The Pentax Optio W10 has just the right amount of shooting modes for its target audience. There isn’t a shutter priority or an aperture priority mode, but you get a Program Auto mode that gives you a lot of flexibility with the settings. If you want to access the other shooting modes, just press the Mode button to enter the Mode Palette. From here, you can choose Landscape, Flower, Portrait, Underwater, Candlelight, Surf & Snow, Sport, Pet, Kids, Soft, Self-portrait, Fireworks, Sunset, Museum, Natural Skin Tone, Report, Text and Food modes.
To enable the movie mode on the W10, you’ll need to enable it via the Mode Palette. A separate movie mode, for underwater use, is also available in the Modes. You can capture movies, with mono sound, at 640×480 and 320×240 at 30 frames per second or 15 frames per second. You can capture movies as long as you have storage space. The Shake Reduction is enabled by default during movie capture and you can’t use the optical zoom.
With the Pentax W10, you get three light metering modes. The default is a multi-segment metering mode that evaluates the entire frame and determines exposure that way. If you need more control over metering, you can also choose a Center-Weighted mode or Spot mode. Center-weighted only evaluates the center of the frame, while the Spot mode evaluates a smaller spot in the center of the frame.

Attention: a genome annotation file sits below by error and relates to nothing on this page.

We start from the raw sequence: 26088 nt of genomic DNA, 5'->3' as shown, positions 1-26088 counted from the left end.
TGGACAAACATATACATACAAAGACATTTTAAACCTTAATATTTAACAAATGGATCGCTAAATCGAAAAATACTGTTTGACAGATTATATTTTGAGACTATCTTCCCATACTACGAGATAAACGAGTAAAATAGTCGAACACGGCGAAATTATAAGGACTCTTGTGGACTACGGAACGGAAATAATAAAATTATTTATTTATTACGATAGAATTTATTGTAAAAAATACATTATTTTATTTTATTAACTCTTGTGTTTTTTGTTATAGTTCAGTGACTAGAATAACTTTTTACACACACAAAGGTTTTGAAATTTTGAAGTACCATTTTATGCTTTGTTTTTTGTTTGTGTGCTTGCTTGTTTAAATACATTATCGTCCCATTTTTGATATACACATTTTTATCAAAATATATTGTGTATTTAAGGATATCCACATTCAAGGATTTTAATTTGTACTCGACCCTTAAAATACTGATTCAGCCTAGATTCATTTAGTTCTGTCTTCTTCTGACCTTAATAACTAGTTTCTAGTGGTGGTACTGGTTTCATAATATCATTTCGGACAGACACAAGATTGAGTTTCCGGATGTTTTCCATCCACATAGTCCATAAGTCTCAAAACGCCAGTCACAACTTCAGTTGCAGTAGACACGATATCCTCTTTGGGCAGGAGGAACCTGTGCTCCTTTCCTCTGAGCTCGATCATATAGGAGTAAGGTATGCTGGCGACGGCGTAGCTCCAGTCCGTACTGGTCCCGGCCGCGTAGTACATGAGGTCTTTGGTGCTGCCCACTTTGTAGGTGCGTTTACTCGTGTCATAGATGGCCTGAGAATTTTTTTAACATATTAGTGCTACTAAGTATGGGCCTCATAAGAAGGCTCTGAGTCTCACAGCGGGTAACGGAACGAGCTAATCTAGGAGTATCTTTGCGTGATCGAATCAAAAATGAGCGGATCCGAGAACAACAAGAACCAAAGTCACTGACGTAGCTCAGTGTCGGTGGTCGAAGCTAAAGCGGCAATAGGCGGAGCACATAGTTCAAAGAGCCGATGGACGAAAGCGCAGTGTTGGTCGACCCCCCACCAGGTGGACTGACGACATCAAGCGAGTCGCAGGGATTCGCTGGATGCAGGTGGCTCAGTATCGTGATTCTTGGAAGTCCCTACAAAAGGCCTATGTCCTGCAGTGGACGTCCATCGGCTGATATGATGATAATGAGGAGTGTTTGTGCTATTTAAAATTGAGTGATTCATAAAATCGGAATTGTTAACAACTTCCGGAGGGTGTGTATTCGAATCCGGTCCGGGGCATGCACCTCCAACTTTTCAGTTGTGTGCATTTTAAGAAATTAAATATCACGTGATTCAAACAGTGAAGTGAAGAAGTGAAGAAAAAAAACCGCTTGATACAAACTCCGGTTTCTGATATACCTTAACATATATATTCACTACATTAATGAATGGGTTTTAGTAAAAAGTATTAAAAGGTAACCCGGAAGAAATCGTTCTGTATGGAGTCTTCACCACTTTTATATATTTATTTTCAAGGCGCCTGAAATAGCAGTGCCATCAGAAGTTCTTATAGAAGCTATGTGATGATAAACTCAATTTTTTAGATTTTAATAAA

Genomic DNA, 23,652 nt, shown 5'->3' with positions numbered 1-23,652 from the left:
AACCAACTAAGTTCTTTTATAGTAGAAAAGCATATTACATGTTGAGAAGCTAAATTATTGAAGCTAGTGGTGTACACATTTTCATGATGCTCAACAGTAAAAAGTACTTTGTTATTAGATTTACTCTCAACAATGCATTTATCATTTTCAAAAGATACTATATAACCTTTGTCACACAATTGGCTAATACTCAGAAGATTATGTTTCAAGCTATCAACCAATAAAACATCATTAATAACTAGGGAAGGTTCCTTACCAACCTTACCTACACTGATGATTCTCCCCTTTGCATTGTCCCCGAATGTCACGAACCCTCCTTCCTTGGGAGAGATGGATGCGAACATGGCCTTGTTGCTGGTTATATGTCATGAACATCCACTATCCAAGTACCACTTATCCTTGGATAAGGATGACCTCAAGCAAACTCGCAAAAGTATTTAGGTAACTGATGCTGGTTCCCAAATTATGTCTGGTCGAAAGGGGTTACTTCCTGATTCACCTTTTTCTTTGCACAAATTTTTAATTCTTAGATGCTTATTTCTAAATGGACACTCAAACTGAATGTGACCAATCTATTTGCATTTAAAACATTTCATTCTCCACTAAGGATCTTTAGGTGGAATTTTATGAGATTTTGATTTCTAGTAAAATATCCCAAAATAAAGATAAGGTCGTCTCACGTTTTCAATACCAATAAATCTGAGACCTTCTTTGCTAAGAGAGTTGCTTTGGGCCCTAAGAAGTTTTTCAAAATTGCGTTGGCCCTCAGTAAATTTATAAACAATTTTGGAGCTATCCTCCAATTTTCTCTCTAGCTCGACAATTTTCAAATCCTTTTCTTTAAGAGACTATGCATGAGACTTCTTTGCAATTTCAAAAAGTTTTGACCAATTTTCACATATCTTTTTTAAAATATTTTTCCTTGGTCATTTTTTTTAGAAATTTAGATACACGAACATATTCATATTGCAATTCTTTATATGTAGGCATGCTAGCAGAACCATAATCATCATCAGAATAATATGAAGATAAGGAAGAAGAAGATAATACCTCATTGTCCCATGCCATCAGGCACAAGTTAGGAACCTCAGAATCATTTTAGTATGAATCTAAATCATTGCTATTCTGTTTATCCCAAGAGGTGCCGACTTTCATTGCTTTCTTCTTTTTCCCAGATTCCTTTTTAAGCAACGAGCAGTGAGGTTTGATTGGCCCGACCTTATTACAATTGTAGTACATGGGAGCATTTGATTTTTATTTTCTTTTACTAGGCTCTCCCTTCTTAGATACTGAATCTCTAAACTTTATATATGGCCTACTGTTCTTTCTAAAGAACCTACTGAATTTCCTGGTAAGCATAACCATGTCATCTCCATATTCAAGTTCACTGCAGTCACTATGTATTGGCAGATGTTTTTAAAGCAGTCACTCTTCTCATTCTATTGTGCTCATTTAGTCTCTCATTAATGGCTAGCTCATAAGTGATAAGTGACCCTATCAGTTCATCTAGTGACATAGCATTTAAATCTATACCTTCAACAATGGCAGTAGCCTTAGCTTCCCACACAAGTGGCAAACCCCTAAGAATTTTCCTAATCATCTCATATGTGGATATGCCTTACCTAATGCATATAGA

White Balance (WB)
With several preset white balance settings and a way to set a custom white balance, the W10 should have the white balance covered. The presets are Auto, Daylight, Shade, Tungsten Light, and Fluorescent Light. Switch to Manual mode to set your own white balance by placing a white target in front of the camera and pressing the shutter release.
The W10 provides a pretty standard range of ISO (sensitivity) values. In Program Auto, and most other shooting modes, you can select Auto or ISO values of 64, 100, 200, 400, and 800. Noise performance was good up to ISO 200. At ISO 400, noise becomes a bit more noticeable, and at ISO 800, noise was high enough that you should use the sensitivity level sparingly.
In-Camera Image Adjustment
During image capture, you can adjust the exposure compensation, increase or decrease sharpness, increase or decrease saturation, and increase or decrease the contrast. If you want to further tweak your images, there are several things you can do from the Playback menu.